Campus Access Only

All rights reserved. This publication is intended for use solely by faculty, students, and staff of University of the Pacific. No part of this publication may be reproduced, distributed, or transmitted in any form or by any means, now known or later developed, including but not limited to photocopying, recording, or other electronic or mechanical methods, without the prior written permission of the author or the publisher.

Date of Award

2011

Document Type

Thesis - Pacific Access Restricted

Degree Name

Master of Science (M.S.)

Department

Pharmaceutical and Chemical Sciences

First Advisor

Andreas Franz

First Committee Member

Liang Xue

Second Committee Member

Wade Russu

Abstract

Part I. The reaction between chiral acyl chlorides and trans -2-substituted-cyclohexanols proceeds diastereoselectively, i.e. produces mixtures of unequal amounts of diastereomers. We found for the first time that addition of pyridine or diisopropylethylamine accelerates the acylation, and unexpectedly for some substituents (RX) may completely invert its diastereoselectivity. These observations have been rationalized in terms of a stereoselective intramolecular assistance by the RX group to the acylation of the neighboring hydroxyl ("bait-and-hook" mechanism). A series of trans -2-substituted-cyclohexanols were synthesized and acylated with a racemic reagent in presence and absence of pyridine. The results showed that the presence of a nucleophilic group on the second carbon allowed for the preferred formation of one of the diastereomers in the absence of pyridine. However, in the presence of pyridine, the diastereoselectivity would inverse, and the reaction would favor the formation of the other diastereomer. To test the intramolecular acyl transfer hypothesis in detail a series of thioglucosides has been synthesized. Part II. The synthesized thioglucosides were tested as inhibitors of fungal glycosidases. Two compounds showed greater than 80% inhibition values in excess of the activity of β-D-glucosidases. More interestingly, the same compounds showed a marked enhancement of α-D-galactosidase activity by as much as 35%.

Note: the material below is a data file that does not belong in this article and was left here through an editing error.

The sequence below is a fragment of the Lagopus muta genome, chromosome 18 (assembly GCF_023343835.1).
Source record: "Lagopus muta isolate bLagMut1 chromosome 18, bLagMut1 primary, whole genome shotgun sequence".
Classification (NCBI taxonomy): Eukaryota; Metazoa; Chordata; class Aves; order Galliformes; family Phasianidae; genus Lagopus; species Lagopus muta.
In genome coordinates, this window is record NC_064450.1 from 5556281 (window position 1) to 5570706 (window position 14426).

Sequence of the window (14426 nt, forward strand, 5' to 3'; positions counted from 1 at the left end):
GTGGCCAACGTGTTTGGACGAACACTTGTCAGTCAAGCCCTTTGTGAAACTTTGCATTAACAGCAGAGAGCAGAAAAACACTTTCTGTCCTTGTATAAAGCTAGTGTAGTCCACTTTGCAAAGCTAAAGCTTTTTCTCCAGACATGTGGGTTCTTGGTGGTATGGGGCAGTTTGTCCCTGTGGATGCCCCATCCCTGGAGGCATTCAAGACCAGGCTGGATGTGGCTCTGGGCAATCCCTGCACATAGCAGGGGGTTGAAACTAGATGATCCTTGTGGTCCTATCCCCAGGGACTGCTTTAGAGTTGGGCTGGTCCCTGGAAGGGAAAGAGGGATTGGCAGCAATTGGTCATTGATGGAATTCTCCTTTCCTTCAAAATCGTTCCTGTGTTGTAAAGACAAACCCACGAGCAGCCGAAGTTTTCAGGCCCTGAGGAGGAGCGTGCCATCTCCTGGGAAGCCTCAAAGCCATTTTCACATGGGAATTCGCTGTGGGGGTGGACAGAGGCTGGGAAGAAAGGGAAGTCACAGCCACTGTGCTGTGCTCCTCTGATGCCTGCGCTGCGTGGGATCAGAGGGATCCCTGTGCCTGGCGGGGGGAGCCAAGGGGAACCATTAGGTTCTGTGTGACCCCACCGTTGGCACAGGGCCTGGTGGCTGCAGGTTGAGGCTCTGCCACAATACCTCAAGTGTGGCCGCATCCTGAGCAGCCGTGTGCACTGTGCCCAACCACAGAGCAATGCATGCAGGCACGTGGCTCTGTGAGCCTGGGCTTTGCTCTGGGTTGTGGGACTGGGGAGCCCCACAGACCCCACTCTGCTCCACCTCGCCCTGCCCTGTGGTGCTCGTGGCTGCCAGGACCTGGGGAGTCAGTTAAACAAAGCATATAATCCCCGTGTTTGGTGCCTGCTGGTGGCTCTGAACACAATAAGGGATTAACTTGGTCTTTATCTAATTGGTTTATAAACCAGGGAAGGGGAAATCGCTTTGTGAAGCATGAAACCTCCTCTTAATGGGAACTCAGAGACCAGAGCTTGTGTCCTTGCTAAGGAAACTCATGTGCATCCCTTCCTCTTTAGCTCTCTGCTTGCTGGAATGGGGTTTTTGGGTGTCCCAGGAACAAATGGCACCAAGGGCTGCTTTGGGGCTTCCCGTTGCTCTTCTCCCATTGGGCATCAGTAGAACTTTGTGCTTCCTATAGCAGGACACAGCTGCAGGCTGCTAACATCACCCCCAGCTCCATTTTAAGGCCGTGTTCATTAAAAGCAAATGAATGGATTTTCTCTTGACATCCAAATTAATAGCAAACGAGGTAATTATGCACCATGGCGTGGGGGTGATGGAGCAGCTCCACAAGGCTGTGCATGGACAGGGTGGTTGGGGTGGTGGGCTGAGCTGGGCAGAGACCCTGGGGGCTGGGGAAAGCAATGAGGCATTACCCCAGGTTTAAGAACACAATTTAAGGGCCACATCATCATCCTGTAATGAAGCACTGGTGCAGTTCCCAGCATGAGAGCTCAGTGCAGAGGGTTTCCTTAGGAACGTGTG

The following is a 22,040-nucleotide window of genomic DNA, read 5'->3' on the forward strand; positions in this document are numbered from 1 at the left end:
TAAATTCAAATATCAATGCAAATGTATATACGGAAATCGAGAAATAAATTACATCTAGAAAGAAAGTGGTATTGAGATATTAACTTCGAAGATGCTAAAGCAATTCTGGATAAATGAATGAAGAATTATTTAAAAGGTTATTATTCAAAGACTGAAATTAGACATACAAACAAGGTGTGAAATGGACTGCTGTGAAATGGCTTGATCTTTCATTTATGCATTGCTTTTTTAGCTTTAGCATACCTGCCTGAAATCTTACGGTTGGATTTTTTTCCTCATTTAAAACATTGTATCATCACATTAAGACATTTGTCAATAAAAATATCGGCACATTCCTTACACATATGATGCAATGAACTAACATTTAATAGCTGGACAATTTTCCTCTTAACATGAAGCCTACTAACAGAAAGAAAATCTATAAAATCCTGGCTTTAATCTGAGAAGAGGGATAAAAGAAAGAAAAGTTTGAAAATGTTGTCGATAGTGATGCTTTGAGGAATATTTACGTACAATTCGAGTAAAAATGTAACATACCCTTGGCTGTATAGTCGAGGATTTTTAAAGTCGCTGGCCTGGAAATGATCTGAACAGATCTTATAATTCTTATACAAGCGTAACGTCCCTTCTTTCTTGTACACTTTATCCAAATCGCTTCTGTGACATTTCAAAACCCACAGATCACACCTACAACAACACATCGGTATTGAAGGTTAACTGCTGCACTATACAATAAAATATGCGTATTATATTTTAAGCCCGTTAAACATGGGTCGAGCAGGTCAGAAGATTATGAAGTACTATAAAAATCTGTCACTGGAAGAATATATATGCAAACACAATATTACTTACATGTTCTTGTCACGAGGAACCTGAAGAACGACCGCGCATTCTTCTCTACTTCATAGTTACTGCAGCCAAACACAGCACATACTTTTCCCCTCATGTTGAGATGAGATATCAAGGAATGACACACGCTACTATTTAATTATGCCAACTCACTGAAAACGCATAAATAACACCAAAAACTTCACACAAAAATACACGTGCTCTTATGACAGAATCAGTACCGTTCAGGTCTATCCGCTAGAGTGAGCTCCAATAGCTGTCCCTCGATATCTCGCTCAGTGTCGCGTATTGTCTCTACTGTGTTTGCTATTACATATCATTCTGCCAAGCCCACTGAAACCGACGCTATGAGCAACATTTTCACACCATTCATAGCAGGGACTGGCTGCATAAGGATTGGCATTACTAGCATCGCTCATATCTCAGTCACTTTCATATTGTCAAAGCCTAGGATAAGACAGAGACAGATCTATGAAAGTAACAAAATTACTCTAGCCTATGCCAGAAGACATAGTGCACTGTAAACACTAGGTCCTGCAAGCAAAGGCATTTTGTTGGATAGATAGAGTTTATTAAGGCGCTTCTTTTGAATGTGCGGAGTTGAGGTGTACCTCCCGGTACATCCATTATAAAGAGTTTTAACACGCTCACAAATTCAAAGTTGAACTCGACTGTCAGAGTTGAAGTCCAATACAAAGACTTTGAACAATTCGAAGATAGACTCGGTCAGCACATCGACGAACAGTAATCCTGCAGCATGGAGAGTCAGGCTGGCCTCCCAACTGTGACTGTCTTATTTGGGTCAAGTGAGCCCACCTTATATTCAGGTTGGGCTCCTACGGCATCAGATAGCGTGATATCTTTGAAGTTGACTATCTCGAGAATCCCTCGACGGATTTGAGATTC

Pages

113

ISBN

9781124933740

To access this thesis/dissertation you must have a valid pacific.edu email address and create an account for Scholarly Commons.

Find in PacificSearch Find in ProQuest

Share

COinS

If you are the author and would like to grant permission to make your work openly accessible, please email